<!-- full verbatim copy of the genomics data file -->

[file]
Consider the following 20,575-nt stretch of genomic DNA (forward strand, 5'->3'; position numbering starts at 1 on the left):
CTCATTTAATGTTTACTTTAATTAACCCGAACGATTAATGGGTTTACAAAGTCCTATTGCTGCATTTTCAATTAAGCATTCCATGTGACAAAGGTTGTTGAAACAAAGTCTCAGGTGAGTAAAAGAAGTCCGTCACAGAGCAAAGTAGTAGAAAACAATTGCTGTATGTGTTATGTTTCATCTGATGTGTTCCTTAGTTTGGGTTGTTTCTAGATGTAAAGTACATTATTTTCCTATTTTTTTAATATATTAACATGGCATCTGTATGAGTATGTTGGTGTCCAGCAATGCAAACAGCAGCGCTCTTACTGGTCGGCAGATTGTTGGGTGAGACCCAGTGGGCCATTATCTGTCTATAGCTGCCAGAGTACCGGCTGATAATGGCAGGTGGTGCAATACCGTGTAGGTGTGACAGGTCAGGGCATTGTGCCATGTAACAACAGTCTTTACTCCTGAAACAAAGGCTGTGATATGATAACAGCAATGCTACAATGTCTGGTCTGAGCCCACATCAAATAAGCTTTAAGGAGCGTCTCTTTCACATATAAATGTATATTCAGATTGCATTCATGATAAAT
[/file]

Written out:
Consider the following 20,575-nt stretch of genomic DNA (forward strand, 5'->3'; position numbering starts at 1 on the left):
CTCATTTAATGTTTACTTTAATTAACCCGAACGATTAATGGGTTTACAAAGTCCTATTGCTGCATTTTCAATTAAGCATTCCATGTGACAAAGGTTGTTGAAACAAAGTCTCAGGTGAGTAAAAGAAGTCCGTCACAGAGCAAAGTAGTAGAAAACAATTGCTGTATGTGTTATGTTTCATCTGATGTGTTCCTTAGTTTGGGTTGTTTCTAGATGTAAAGTACATTATTTTCCTATTTTTTTAATATATTAACATGGCATCTGTATGAGTATGTTGGTGTCCAGCAATGCAAACAGCAGCGCTCTTACTGGTCGGCAGATTGTTGGGTGAGACCCAGTGGGCCATTATCTGTCTATAGCTGCCAGAGTACCGGCTGATAATGGCAGGTGGTGCAATACCGTGTAGGTGTGACAGGTCAGGGCATTGTGCCATGTAACAACAGTCTTTACTCCTGAAACAAAGGCTGTGATATGATAACAGCAATGCTACAATGTCTGGTCTGAGCCCACATCAAATAAGCTTTAAGGAGCGTCTCTTTCACATATAAATGTATATTCAGATTGCATTCATGATAAAT